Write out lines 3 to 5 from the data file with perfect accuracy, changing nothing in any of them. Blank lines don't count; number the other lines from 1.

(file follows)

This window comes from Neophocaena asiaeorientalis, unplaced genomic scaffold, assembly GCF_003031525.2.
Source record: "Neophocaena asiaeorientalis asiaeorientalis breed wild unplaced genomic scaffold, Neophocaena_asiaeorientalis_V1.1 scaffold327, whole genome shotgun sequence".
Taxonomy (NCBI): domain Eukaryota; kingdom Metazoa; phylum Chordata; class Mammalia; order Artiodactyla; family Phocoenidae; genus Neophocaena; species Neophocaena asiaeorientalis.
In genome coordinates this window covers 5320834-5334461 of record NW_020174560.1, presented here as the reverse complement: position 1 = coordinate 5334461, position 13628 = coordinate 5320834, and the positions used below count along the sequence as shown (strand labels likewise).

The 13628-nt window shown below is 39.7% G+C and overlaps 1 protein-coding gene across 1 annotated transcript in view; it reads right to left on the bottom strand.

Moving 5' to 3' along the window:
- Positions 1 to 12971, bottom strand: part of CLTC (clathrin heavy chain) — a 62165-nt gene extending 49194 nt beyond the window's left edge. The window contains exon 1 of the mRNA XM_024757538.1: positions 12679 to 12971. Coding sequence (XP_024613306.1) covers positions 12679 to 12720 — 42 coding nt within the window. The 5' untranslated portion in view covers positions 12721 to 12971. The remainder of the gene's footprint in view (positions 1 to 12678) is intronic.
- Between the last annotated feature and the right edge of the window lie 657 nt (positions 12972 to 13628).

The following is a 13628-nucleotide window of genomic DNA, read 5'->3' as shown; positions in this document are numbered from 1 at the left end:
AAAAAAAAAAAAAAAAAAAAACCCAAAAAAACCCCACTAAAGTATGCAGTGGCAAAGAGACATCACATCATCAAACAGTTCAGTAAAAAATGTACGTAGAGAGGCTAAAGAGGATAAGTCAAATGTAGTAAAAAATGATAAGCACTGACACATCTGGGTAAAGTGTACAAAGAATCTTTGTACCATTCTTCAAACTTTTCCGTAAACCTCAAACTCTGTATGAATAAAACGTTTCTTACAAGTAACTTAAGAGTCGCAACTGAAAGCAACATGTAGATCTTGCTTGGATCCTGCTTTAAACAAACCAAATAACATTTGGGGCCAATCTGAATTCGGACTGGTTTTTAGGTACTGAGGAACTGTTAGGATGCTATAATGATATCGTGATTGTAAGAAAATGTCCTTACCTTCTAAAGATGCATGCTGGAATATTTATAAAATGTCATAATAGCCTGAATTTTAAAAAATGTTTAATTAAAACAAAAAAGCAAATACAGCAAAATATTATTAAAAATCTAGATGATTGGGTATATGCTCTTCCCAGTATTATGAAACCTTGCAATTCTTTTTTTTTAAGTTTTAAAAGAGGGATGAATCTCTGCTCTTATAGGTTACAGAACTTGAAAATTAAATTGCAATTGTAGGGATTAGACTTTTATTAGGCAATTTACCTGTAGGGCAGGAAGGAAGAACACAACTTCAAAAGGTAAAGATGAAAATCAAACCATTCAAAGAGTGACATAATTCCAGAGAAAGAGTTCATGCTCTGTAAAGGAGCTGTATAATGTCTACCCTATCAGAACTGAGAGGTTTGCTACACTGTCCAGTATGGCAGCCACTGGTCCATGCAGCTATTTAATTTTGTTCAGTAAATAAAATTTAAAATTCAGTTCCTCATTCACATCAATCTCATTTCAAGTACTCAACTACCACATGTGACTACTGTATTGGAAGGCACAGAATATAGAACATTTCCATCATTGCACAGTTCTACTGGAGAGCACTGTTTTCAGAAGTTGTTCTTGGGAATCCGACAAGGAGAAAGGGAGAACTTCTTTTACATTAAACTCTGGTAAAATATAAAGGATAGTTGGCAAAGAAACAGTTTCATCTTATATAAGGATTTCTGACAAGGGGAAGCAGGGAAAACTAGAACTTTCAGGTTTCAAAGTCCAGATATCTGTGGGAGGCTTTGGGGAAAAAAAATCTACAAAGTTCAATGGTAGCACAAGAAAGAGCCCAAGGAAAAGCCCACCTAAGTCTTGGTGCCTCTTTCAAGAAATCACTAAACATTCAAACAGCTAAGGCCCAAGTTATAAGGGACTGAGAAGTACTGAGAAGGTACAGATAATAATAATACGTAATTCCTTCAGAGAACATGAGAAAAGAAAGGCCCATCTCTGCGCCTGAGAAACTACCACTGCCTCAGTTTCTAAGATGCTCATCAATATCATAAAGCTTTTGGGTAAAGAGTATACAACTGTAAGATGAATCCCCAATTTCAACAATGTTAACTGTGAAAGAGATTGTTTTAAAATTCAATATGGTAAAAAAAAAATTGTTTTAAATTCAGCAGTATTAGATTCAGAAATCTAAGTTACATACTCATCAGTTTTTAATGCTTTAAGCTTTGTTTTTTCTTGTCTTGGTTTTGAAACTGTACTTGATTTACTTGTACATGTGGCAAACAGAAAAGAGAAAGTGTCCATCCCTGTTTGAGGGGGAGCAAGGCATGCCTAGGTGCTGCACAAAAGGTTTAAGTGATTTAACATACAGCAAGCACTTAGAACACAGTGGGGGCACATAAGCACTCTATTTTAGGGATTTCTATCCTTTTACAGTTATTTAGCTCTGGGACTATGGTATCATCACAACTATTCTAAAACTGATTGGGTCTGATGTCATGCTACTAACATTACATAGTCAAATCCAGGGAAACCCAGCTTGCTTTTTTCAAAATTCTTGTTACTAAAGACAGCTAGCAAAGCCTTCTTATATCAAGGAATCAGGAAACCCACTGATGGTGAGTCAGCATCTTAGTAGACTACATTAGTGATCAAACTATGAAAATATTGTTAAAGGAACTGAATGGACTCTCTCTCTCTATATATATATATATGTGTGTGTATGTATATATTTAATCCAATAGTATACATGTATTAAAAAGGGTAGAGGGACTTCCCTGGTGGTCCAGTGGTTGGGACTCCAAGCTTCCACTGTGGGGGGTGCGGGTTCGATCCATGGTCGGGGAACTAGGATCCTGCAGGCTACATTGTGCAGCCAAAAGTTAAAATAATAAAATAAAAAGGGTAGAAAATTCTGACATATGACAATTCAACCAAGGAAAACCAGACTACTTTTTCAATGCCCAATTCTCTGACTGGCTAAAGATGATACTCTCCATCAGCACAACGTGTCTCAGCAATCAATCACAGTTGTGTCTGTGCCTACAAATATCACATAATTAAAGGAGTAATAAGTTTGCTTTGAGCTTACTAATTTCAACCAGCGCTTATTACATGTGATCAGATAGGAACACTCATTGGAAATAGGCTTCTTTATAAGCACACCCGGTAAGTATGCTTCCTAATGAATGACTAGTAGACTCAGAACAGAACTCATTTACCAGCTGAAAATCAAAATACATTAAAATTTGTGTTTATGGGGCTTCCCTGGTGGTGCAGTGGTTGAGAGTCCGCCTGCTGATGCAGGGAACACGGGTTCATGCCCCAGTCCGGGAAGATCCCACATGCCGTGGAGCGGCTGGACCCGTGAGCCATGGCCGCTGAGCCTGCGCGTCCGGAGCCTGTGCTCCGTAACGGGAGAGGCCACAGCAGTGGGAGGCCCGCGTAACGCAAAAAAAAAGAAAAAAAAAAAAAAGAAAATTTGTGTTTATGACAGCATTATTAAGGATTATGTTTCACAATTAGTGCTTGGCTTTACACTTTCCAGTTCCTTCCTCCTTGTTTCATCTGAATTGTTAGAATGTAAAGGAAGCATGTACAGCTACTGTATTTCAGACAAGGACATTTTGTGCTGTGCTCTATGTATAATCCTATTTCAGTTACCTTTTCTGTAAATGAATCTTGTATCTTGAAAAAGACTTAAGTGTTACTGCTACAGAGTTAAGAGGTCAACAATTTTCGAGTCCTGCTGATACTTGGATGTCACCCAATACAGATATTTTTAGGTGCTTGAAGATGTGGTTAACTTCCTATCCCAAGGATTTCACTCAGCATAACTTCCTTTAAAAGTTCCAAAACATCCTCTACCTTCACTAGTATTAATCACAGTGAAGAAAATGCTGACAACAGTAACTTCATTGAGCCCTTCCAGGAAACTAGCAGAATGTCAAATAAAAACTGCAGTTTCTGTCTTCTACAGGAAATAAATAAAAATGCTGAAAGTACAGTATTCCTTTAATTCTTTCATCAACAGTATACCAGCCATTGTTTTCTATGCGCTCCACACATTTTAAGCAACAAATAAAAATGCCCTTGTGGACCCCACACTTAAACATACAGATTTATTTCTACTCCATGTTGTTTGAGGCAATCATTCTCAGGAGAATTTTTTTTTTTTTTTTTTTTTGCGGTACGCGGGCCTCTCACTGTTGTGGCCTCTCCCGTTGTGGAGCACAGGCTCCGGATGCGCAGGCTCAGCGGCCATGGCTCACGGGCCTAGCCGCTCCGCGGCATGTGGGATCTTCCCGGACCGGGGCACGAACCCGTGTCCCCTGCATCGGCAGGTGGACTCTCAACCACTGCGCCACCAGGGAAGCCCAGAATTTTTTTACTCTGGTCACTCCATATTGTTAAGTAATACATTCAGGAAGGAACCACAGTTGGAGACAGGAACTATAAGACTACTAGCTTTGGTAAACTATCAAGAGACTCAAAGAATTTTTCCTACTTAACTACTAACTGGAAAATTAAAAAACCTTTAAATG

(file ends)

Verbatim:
Taxonomy (NCBI): domain Eukaryota; kingdom Metazoa; phylum Chordata; class Mammalia; order Artiodactyla; family Phocoenidae; genus Neophocaena; species Neophocaena asiaeorientalis.
In genome coordinates this window covers 5320834-5334461 of record NW_020174560.1, presented here as the reverse complement: position 1 = coordinate 5334461, position 13628 = coordinate 5320834, and the positions used below count along the sequence as shown (strand labels likewise).

The 13628-nt window shown below is 39.7% G+C and overlaps 1 protein-coding gene across 1 annotated transcript in view; it reads right to left on the bottom strand.